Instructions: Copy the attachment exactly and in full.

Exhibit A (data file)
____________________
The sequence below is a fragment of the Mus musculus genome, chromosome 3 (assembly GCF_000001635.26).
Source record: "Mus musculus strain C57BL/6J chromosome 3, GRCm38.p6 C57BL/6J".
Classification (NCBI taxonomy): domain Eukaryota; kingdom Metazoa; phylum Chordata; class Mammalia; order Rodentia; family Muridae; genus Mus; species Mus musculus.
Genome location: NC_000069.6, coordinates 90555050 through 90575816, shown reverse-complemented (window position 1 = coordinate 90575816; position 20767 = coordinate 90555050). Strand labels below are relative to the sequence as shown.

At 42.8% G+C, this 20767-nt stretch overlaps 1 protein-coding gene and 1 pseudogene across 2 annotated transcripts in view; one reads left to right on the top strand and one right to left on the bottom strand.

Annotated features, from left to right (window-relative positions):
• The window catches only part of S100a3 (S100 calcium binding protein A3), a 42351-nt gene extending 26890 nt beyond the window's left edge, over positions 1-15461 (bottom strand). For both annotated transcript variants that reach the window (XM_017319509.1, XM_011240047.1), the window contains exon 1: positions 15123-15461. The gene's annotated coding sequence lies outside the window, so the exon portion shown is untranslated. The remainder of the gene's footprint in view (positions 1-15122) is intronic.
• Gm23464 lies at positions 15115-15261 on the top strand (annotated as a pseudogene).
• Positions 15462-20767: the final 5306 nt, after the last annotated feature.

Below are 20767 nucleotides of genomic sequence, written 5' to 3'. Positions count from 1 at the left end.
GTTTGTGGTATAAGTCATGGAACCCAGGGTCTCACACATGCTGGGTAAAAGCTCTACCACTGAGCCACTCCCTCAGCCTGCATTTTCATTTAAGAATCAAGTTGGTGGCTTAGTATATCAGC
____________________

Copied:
The sequence below is a fragment of the Mus musculus genome, chromosome 3 (assembly GCF_000001635.26).
Source record: "Mus musculus strain C57BL/6J chromosome 3, GRCm38.p6 C57BL/6J".
Classification (NCBI taxonomy): domain Eukaryota; kingdom Metazoa; phylum Chordata; class Mammalia; order Rodentia; family Muridae; genus Mus; species Mus musculus.
Genome location: NC_000069.6, coordinates 90555050 through 90575816, shown reverse-complemented (window position 1 = coordinate 90575816; position 20767 = coordinate 90555050). Strand labels below are relative to the sequence as shown.

At 42.8% G+C, this 20767-nt stretch overlaps 1 protein-coding gene and 1 pseudogene across 2 annotated transcripts in view; one reads left to right on the top strand and one right to left on the bottom strand.

Annotated features, from left to right (window-relative positions):
• The window catches only part of S100a3 (S100 calcium binding protein A3), a 42351-nt gene extending 26890 nt beyond the window's left edge, over positions 1-15461 (bottom strand). For both annotated transcript variants that reach the window (XM_017319509.1, XM_011240047.1), the window contains exon 1: positions 15123-15461. The gene's annotated coding sequence lies outside the window, so the exon portion shown is untranslated. The remainder of the gene's footprint in view (positions 1-15122) is intronic.
• Gm23464 lies at positions 15115-15261 on the top strand (annotated as a pseudogene).
• Positions 15462-20767: the final 5306 nt, after the last annotated feature.

Below are 20767 nucleotides of genomic sequence, written 5' to 3'. Positions count from 1 at the left end.
GTTTGTGGTATAAGTCATGGAACCCAGGGTCTCACACATGCTGGGTAAAAGCTCTACCACTGAGCCACTCCCTCAGCCTGCATTTTCATTTAAGAATCAAGTTGGTGGCTTAGTATATCAGC